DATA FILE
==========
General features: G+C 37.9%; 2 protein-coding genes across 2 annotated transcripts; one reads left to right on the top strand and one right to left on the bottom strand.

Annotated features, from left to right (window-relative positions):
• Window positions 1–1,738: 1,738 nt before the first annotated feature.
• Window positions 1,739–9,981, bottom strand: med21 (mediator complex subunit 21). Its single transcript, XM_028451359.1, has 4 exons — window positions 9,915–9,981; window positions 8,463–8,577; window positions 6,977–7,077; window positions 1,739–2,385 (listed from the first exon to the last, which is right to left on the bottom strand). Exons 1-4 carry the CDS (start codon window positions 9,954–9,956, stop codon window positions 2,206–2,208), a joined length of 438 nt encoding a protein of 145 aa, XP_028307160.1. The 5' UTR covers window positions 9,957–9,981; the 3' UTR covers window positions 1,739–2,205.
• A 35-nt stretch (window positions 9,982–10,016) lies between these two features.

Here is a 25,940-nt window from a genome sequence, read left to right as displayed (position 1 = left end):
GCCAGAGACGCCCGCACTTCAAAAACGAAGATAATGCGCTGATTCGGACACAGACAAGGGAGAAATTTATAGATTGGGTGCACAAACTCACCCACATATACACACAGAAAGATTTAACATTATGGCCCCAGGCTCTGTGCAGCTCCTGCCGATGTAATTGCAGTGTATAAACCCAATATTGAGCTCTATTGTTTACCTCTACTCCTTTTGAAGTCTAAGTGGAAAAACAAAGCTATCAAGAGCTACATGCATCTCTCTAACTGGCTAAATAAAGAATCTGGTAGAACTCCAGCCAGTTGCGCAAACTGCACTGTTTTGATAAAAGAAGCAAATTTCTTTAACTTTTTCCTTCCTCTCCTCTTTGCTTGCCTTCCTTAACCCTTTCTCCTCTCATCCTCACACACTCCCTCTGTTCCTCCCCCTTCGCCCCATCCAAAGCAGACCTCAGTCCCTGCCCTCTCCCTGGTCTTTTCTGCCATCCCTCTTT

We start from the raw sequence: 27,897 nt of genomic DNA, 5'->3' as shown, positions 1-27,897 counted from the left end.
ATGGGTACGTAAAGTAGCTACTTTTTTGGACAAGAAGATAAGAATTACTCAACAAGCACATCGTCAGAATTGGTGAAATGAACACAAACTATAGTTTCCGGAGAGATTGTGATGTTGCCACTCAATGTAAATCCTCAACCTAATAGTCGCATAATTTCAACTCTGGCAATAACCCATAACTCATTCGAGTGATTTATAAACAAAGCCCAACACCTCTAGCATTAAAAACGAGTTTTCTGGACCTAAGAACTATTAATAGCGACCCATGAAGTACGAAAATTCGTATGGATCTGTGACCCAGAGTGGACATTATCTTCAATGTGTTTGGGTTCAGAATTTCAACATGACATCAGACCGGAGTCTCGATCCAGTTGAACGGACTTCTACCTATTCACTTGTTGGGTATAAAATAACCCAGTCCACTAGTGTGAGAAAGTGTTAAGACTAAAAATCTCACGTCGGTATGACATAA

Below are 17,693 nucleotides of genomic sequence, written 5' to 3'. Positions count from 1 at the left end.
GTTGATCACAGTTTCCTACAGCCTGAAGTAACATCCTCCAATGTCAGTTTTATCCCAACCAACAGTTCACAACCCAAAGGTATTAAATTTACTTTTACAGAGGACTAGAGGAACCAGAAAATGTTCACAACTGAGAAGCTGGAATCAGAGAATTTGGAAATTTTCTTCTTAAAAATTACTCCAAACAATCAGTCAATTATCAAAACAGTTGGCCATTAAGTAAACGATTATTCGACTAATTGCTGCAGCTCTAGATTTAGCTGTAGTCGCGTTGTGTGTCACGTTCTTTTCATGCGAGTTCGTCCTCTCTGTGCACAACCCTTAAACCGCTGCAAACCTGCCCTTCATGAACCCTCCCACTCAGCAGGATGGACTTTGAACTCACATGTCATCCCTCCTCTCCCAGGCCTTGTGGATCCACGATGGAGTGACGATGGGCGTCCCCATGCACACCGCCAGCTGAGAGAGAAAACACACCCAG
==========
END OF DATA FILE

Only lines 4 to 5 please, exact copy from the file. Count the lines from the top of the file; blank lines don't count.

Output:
• Window positions 1,739–9,981, bottom strand: med21 (mediator complex subunit 21). Its single transcript, XM_028451359.1, has 4 exons — window positions 9,915–9,981; window positions 8,463–8,577; window positions 6,977–7,077; window positions 1,739–2,385 (listed from the first exon to the last, which is right to left on the bottom strand). Exons 1-4 carry the CDS (start codon window positions 9,954–9,956, stop codon window positions 2,206–2,208), a joined length of 438 nt encoding a protein of 145 aa, XP_028307160.1. The 5' UTR covers window positions 9,957–9,981; the 3' UTR covers window positions 1,739–2,205.
• A 35-nt stretch (window positions 9,982–10,016) lies between these two features.